Boeing 757-300, United  making sheets of condensation in dawn light, adjusted

My Dad refers to participating in air travel as being in the vortex. He has rules for the vortex. He refers to the vortex in conversation. He sends text messages with vortex status updates.

I’ve always taken for granted that other people know about the vortex and its three simple rules, but as I observed on my flight to Portland a few weeks ago, most other air travelers simply do not get it.

What is the vortex?

The vortex refers to the time and space in which air travel takes place. Practically, you enter the vortex as soon as you cross through airport security to the terminal, and leave it when you arrive at your destination.

And now, the rules of the vortex:

1. Time does not exist in the vortex.

Practically, this means that once you enter the vortex, any concept of time that you may have can be disregarded. Flights can change, get rerouted, rescheduled, delayed, and cancelled.  Your arrival time shifts from 12:30 to 4:30.  Don't allow delays to bother you, because time does not exist in the vortex.

2. The vortex is omnipotent.

No amount of complaining, calling, yelling at friendly gate agents, or nail biting will alter your path through the vortex. Once you enter the vortex, you are powerless to change anything.

And now, the most important rule:

3. You must yield to the vortex.

Since the vortex is omnipotent (see: rule 2), you must accept where it takes you. Therefore, there’s no reason to get stressed out, or be mean to others. This especially means that you cannot act like an entitled brat when Delta’s plane has an electrical malfunction and you are re-routed to another city that’s completely out of your way.  The vortex has you, and you must yield to the vortex.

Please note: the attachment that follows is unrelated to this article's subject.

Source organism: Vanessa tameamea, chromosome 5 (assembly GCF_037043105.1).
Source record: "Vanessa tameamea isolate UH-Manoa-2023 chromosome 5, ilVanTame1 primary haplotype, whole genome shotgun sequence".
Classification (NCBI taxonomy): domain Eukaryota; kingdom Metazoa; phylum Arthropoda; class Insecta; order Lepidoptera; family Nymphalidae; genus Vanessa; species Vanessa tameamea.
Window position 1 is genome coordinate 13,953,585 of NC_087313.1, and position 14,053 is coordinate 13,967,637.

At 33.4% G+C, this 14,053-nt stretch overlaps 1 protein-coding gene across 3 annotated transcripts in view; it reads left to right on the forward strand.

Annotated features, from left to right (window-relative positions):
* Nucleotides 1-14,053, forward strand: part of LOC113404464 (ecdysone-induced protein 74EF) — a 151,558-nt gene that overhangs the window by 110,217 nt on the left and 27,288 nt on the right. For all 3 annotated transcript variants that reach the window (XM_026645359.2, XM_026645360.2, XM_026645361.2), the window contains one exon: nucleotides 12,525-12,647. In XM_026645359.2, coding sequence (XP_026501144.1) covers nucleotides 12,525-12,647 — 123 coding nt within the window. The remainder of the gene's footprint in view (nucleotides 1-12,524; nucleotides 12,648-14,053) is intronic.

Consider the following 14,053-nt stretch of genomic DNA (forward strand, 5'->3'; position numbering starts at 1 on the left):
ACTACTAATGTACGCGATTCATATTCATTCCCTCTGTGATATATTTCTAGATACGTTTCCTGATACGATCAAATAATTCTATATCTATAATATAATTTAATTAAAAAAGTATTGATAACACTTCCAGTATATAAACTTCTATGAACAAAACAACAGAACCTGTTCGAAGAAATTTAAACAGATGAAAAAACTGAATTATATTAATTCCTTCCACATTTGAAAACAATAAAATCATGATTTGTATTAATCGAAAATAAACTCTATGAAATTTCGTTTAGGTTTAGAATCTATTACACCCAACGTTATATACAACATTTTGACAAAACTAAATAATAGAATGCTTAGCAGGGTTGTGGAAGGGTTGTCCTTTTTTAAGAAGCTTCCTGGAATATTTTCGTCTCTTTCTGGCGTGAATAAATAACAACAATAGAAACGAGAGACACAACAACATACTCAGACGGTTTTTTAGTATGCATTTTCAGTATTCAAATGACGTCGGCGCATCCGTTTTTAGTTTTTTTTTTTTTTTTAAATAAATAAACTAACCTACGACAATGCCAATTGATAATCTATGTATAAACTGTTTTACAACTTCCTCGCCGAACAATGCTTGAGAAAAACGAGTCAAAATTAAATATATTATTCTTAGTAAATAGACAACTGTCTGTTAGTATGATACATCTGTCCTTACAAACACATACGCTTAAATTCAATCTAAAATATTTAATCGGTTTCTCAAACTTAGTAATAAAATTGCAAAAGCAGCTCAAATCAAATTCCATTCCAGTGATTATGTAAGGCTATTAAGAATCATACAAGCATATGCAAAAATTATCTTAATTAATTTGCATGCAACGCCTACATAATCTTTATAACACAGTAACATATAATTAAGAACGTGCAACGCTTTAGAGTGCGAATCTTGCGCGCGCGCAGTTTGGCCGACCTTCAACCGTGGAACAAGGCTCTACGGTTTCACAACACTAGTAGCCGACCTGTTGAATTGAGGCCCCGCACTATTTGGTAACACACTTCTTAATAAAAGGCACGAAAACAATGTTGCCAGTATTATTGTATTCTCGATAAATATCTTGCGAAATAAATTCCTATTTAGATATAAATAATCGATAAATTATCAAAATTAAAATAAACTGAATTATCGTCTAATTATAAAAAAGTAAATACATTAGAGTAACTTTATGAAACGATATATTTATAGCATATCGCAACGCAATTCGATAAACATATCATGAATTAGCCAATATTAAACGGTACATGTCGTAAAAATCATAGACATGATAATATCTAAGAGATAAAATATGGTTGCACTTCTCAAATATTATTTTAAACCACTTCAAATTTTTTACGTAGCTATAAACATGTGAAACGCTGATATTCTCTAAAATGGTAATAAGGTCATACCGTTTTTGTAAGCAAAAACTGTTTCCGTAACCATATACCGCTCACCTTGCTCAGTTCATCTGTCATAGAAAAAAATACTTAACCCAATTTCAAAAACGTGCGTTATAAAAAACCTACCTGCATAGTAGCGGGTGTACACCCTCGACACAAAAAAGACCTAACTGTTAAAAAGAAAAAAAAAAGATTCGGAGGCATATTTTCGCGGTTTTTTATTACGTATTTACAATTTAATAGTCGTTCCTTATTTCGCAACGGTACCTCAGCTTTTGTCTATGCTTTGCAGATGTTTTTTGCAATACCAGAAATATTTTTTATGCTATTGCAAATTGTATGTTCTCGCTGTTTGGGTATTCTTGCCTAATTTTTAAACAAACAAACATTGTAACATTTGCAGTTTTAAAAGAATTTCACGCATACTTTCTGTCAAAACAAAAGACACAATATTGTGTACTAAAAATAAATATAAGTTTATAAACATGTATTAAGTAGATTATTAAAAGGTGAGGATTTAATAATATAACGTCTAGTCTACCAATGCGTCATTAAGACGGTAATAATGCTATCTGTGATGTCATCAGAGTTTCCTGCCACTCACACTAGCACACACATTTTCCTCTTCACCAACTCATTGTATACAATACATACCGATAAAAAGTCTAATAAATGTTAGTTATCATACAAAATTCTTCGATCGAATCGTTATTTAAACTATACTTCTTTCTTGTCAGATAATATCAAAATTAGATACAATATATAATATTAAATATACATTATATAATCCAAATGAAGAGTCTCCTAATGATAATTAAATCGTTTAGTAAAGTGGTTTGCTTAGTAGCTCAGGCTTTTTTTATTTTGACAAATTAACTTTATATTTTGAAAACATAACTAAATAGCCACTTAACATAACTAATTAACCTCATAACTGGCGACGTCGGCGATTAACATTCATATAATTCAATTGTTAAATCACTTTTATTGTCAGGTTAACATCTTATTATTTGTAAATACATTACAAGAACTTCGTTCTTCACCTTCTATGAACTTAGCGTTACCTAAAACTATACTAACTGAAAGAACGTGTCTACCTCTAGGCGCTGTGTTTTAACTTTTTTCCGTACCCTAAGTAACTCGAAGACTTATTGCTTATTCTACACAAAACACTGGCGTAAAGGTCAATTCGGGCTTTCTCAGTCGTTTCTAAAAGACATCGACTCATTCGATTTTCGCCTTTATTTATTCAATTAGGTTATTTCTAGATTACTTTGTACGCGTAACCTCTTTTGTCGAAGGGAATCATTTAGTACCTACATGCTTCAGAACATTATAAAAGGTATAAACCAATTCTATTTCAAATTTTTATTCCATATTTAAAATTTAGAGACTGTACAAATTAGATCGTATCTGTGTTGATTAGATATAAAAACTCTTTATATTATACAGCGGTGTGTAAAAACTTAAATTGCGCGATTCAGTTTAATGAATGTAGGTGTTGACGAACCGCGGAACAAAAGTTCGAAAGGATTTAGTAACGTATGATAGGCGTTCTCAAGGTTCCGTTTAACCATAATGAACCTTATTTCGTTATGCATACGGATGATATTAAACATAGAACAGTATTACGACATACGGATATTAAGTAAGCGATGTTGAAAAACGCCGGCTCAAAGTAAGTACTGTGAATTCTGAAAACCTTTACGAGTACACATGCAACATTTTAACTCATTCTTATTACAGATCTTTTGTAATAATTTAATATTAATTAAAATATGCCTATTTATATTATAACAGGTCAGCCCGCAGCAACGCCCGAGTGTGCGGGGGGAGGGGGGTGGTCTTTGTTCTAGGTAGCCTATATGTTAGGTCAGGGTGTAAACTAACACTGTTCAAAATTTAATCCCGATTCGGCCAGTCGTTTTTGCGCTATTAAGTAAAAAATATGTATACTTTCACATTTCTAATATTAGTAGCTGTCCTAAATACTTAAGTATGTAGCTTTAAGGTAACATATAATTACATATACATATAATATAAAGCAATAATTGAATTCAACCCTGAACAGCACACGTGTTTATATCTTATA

I think my father’s world view (and mine as well) are much less fatalistic than this. However, when it comes to air travel, keeping the rules of the vortex in mind can really help you relax. You can’t do anything to change it and therefore, why get all worked up?

What if we were to apply this view to learning and dealing with technology? Does it hold up? What lessons does the vortex have to offer?

I’ve gone ahead and tweaked the vortex rules so that they can apply as a technology world view. Here goes:

1. Time does not exist on the internet

From a productivity standpoint, this rule holds true. Really, really true.  Once you get sucked into purposeless web browsing, time will start to flow without your knowledge.  Facebook leads to Pinterest leads to Amazon leads to eBay leads to Etsy leads to a Google search leads to a whole new rabbit hole. My brother calls this “the facebook loop”.

Practically, if you’re trying to get shit done, you need to be surgical about it. I recommend only focusing on one task at a time, otherwise known as the Pomodoro technique. Also, you should keep track of all the things you need to do away from your computer screen, so you have something else to look at.  I’m a big fan of a method called Kanban.

Whatever you choose, choose to be mindful, so that you don’t get trapped in a time-free internet browsing experience.

Addicted to the Internet

2. Technology is not omnipotent.

Have you ever heard the saying garbage in, garbage out? In the context of technology, I think of this as a way of saying that pilot error is usually the cause of your problems.

The computer does not know what you’re trying to get it to do. So when it does not do what you want it to do, getting angry at it does you no good. Rather, learn to ask the right questions and you will receive the help you need.

3. You must yield to …. nothing.

Rather unlike the vortex, I believe that there is no technology problem that cannot be solved. Be it another piece of software, the proper training, or the right person to help you, there is always something else to try when the first thing doesn’t work.

Challenge your assumptions

Building frameworks for understanding the things around us is a natural instinct. However, the frameworks that we build through observation and experience are not always the most ideal or efficient means of experience.

In the comments- I’d love to hear about a framework that you find particularly helpful (for air travel, technology, or otherwise).

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